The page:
More examples of my xenobilogical speculations can be viewed in my DA "Paleo & Sci Illo" gallery:[link]
IT COULD ACTUALLY BE THIS EASY!
Life on Jupiter's moon Europa really might be found by stumbling into it! This may be a remote possibility, but it cannot be ruled out.
Since the Voyager spacecraft flybys in 1979 and 1980 it became evident that the Galilean moon Europa probably has a vast ocean of liquid water beath its kilometers thick ice crust. Science fiction author Arthur C. Clarke almost immediately began work on "2010" his sequel to "2001: a Space Odyssey". He speculated that underwater life of vast size might live beneath the ice cap.
The rusty brown color of the freshest cracks in the moon's ice crust indicate the presence of complex organic compounds in the ocean beneath. Data from the Galileo orbiter has essentially confirmed the existence of a subsurface ocean.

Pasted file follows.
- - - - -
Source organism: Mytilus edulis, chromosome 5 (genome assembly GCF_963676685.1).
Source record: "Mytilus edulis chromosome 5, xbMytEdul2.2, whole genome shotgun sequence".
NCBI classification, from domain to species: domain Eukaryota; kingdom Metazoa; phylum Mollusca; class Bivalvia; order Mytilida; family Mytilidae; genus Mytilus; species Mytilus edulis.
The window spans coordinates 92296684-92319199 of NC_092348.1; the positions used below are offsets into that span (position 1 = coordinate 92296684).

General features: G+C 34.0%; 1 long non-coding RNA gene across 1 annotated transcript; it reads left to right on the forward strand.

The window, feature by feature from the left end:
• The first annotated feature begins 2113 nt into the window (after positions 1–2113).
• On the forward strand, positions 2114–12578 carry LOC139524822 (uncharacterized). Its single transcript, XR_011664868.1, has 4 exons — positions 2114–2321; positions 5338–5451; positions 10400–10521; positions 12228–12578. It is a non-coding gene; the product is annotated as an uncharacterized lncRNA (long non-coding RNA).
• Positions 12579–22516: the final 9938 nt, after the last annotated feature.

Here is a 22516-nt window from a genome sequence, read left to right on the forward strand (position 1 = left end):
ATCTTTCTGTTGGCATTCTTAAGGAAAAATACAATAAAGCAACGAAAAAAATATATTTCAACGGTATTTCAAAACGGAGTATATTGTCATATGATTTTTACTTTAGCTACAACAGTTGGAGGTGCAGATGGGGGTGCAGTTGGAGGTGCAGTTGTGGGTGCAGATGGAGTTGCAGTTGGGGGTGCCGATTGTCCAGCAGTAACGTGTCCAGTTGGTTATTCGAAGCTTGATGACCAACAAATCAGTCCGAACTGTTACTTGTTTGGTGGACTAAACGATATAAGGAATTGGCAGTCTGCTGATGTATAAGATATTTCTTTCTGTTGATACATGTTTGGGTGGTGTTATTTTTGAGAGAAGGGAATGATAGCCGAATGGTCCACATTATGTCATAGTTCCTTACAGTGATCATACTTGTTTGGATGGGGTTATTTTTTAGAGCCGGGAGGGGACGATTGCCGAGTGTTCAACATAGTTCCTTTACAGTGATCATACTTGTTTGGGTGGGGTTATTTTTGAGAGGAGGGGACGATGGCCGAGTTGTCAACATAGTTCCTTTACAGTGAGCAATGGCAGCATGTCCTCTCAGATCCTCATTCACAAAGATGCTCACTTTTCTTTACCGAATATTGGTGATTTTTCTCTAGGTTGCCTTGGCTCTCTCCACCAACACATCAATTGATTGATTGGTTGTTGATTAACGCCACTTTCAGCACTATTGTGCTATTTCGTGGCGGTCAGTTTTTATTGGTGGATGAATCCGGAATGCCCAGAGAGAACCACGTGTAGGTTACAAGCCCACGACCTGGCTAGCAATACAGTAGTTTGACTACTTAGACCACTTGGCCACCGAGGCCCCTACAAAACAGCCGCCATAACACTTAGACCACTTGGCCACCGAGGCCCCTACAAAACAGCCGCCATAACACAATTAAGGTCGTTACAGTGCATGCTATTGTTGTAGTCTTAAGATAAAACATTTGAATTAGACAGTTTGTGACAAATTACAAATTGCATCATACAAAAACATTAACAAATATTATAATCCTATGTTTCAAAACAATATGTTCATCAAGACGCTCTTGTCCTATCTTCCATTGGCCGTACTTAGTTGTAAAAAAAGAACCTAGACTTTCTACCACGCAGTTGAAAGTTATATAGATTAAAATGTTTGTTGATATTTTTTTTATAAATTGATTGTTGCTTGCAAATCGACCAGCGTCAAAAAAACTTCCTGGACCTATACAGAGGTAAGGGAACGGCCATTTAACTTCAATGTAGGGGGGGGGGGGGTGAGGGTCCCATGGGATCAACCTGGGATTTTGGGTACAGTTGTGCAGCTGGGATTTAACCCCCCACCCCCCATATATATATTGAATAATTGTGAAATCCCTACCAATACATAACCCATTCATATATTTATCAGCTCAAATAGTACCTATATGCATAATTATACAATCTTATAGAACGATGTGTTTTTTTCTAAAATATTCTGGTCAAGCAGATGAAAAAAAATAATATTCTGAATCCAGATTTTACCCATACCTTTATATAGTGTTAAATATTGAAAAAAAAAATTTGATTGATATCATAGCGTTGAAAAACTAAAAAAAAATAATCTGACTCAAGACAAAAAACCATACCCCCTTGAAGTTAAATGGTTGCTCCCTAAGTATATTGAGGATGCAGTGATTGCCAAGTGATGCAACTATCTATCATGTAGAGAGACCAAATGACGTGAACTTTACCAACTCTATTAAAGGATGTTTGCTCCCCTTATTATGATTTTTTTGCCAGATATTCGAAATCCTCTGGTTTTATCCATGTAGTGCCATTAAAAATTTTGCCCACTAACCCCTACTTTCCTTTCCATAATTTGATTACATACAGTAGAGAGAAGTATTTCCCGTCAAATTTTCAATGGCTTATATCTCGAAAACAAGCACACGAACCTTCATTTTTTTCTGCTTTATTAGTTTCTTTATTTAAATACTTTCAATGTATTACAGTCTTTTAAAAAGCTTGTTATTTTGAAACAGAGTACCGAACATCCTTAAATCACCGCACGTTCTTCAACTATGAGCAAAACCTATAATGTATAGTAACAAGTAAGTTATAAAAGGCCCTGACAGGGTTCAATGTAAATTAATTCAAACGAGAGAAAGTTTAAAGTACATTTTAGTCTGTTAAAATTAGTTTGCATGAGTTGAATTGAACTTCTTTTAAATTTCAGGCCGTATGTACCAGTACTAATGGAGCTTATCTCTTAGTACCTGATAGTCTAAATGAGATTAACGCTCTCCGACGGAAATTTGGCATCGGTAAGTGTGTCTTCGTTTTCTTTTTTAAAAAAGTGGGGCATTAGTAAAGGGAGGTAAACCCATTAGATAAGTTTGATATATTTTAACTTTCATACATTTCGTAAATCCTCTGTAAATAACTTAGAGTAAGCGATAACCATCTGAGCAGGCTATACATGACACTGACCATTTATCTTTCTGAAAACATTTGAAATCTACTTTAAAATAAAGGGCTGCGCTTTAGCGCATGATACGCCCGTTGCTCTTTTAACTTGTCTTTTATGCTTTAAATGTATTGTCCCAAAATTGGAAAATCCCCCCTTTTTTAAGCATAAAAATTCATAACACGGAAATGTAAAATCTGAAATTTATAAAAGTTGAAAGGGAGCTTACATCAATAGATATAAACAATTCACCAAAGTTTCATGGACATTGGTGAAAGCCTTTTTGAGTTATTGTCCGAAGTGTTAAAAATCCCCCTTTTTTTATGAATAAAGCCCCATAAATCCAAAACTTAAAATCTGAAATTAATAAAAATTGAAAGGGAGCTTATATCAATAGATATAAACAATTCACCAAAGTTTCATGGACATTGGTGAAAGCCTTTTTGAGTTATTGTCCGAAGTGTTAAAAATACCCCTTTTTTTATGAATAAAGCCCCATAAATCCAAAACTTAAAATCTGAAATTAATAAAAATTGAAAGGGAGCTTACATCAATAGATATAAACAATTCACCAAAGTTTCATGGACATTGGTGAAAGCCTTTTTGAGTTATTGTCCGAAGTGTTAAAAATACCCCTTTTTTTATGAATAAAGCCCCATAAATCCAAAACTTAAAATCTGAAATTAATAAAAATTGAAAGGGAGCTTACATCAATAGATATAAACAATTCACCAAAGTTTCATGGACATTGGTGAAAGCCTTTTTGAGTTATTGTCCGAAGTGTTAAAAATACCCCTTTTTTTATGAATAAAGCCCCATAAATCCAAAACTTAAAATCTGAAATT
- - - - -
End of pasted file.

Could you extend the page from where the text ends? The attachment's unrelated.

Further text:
Designs for a probe to melt through the ice have been proposed. The technical problems and cost of such a mission probably prevent it from being attempted for many decades. However, a (relatively) simple lander placed on a fresh ice floe might be able to detect microbial life by drilling only a meter or so beneath the surface.
If macroscopic multicellualr life exists under Europa, it could very well be scattered all over the everchanging surface frozen into the walls and floors of upwhelings that run for hundreds of kilometers.
This image may be an over simplification, but it is not impossible.
It could be detected by unmanned surface rovers long before it may be technological possible to protect human travelers from the ionizing radiation that is put out by Jupiter itself.
art & text (c) John P. Alexander